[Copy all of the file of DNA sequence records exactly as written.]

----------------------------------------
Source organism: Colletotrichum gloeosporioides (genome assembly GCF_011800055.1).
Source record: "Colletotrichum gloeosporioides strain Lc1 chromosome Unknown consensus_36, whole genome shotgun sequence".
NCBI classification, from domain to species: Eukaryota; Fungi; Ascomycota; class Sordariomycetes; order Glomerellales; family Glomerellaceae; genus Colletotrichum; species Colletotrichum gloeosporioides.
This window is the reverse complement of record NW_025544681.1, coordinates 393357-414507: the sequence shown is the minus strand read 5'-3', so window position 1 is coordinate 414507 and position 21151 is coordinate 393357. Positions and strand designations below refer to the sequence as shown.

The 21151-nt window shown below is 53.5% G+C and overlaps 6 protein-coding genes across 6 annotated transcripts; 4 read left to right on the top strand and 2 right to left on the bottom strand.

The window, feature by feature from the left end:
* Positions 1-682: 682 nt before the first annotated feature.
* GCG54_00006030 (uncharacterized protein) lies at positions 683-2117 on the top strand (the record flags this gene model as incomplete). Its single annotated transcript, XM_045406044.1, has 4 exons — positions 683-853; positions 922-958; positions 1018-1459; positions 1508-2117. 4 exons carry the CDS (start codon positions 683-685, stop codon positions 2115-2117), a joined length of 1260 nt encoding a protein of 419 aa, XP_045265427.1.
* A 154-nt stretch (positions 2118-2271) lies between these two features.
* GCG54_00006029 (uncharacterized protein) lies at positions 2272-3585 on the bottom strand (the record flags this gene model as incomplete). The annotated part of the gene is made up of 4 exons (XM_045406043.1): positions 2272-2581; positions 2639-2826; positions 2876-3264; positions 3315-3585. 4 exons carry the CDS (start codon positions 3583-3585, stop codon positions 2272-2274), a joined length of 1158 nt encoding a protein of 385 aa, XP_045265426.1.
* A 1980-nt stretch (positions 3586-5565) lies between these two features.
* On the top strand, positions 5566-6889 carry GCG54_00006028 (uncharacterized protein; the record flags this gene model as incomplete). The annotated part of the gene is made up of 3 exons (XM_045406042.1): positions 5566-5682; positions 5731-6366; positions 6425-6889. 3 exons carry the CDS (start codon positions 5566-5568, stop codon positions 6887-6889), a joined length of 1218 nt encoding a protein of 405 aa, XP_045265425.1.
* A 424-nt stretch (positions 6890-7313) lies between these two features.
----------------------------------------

Source organism: Colletotrichum gloeosporioides (genome assembly GCF_011800055.1).
Source record: "Colletotrichum gloeosporioides strain Lc1 chromosome Unknown consensus_36, whole genome shotgun sequence".
NCBI classification, from domain to species: Eukaryota; Fungi; Ascomycota; class Sordariomycetes; order Glomerellales; family Glomerellaceae; genus Colletotrichum; species Colletotrichum gloeosporioides.
This window is the reverse complement of record NW_025544681.1, coordinates 393357-414507: the sequence shown is the minus strand read 5'-3', so window position 1 is coordinate 414507 and position 21151 is coordinate 393357. Positions and strand designations below refer to the sequence as shown.

The 21151-nt window shown below is 53.5% G+C and overlaps 6 protein-coding genes across 6 annotated transcripts; 4 read left to right on the top strand and 2 right to left on the bottom strand.

The window, feature by feature from the left end:
* Positions 1-682: 682 nt before the first annotated feature.
* GCG54_00006030 (uncharacterized protein) lies at positions 683-2117 on the top strand (the record flags this gene model as incomplete). Its single annotated transcript, XM_045406044.1, has 4 exons — positions 683-853; positions 922-958; positions 1018-1459; positions 1508-2117. 4 exons carry the CDS (start codon positions 683-685, stop codon positions 2115-2117), a joined length of 1260 nt encoding a protein of 419 aa, XP_045265427.1.
* A 154-nt stretch (positions 2118-2271) lies between these two features.
* GCG54_00006029 (uncharacterized protein) lies at positions 2272-3585 on the bottom strand (the record flags this gene model as incomplete). The annotated part of the gene is made up of 4 exons (XM_045406043.1): positions 2272-2581; positions 2639-2826; positions 2876-3264; positions 3315-3585. 4 exons carry the CDS (start codon positions 3583-3585, stop codon positions 2272-2274), a joined length of 1158 nt encoding a protein of 385 aa, XP_045265426.1.
* A 1980-nt stretch (positions 3586-5565) lies between these two features.
* On the top strand, positions 5566-6889 carry GCG54_00006028 (uncharacterized protein; the record flags this gene model as incomplete). The annotated part of the gene is made up of 3 exons (XM_045406042.1): positions 5566-5682; positions 5731-6366; positions 6425-6889. 3 exons carry the CDS (start codon positions 5566-5568, stop codon positions 6887-6889), a joined length of 1218 nt encoding a protein of 405 aa, XP_045265425.1.
* A 424-nt stretch (positions 6890-7313) lies between these two features.